Tag Archives: College

Three Updates to Psychology Courses for Fall, 2020

According to the most recent data available, approximately 30% of American high school students take a course in Psychology. In addition, approximately 1.2-1.6 million American students take an Introductory Psychology course in college every year.

To the extent we have control over our curriculum, we who teach Psychology courses have a unique opportunity and responsibility during the fall of 2020: we can help educate a significant slice of American youth about some of the behavioral and psychological aspects of the great challenges defining this time. We can encourage greater insight and inspire prosocial change.

Below are three topics we can integrate into our fall courses that are particularly timely and important, with some suggestions for how to do so.

Julia Cameron Pexels 2

1. The psychology of group behavior.

COVID-19 spreads through droplets, yes, but those droplets spread from person to person through specific behaviors. Racial inequality is systemic, yes, but systems stem from, and are maintained, by specific behaviors. Climate change is a widely considered a “threat multiplier,” a meta-problem that increases the likelihood of pandemics and many other social problems; it also is caused by specific behaviors.

We teachers of Psychology can focus on individual differences in behavior and why individuals do what they do, and each of the above problems can be fruitfully explored from this level of analysis. However, if there ever was a time to explore the psychology of group behavior, this is it, as each of the above current problems also demonstrates how behavior is powerfully determined by the norms of individuals’ groups.

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The Quest for Better Education

In June of 2015, my wife, two daughters, and I travelled to Vancouver, British Columbia, where I attended a 3-day international teaching conference. Remarkably, the most pivotal professional development event of this trip wasn’t the conference, however; it was a half-day whitewater rafting excursion that led me to reconceptualize much of my work with students.

On the day of our rafting adventure, we rented a car and drove about an hour north via the Sea-to-Sky Highway to the mountain community of Squamish. We registered with the outfitter and then met Shane – our witty, bearded, abundantly enthusiastic, twenty-11755286_416459531877876_7221043668631048320_nsomething guide. After a short bus ride, brief portage, and successful launch, we spent a few minutes learning how to navigate the rapids of the Cheakamus River. Shane clearly was a gifted rafting guide, but this was only a class II tour, allowing for him to have plentiful opportunities to turn his attention to the local ecology. Shane enlightened us on the glaciers observable in the stunning peaks of the nearby Coast Mountains; the frigid and moody blue characteristics of the pristine, glacier-fed river; and the rare wildlife and “bearded” moss pervasive in the old growth forests surrounding us. We were awestruck – not only by some of the most breathtaking scenery I have ever seen – but also by the extraordinarily detailed knowledge and heartfelt passion of our guide. I couldn’t help myself from asking Shane: “how do you know all this?”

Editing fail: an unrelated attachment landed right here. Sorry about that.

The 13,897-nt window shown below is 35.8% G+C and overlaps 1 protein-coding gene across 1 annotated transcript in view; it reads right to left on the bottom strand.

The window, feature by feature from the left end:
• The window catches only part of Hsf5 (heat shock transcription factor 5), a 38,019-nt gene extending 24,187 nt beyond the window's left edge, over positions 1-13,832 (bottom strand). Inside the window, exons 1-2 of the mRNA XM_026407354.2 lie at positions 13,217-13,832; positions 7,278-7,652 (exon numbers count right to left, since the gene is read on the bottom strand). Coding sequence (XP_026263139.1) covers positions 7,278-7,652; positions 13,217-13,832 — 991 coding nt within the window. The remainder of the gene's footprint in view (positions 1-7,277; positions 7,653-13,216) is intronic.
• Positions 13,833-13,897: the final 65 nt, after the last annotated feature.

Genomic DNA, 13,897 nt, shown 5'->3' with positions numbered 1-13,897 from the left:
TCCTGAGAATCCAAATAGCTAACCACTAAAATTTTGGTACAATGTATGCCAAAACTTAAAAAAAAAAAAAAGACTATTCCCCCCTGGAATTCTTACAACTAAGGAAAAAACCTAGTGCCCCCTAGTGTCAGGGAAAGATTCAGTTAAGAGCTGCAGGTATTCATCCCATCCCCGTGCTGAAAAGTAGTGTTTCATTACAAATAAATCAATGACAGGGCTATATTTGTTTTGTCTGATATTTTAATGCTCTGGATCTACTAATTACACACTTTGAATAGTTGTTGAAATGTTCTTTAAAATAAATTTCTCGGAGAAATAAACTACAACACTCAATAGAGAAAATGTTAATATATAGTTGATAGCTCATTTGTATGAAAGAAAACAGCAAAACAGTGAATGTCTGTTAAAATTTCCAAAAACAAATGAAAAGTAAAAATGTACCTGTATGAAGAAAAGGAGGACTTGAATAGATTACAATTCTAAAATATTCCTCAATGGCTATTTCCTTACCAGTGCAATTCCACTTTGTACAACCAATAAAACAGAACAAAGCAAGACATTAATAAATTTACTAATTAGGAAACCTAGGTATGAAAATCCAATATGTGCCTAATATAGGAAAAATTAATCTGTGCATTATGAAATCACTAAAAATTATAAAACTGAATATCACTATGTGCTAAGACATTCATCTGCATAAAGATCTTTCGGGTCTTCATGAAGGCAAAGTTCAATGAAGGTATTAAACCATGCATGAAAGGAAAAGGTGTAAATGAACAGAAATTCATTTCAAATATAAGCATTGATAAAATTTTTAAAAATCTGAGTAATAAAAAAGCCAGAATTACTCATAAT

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Op-Ed on Faculty Hopes

I’m currently on teaching sabbatical, which gives me more time to pursue other interests and writings. I’ll be posting more writing here soon. Today, though, I wanted to share an op-ed I wrote for MinnPost about a series of interviews I’ve done this semester with faculty about teaching in higher education. It addresses the hesitancy of some people to accept the values of colleges and universities, and maybe offers a bit of hope.

Op-Ed on Faculty Hopes: What Do Our Higher-Ed Teachers Want for Their Students?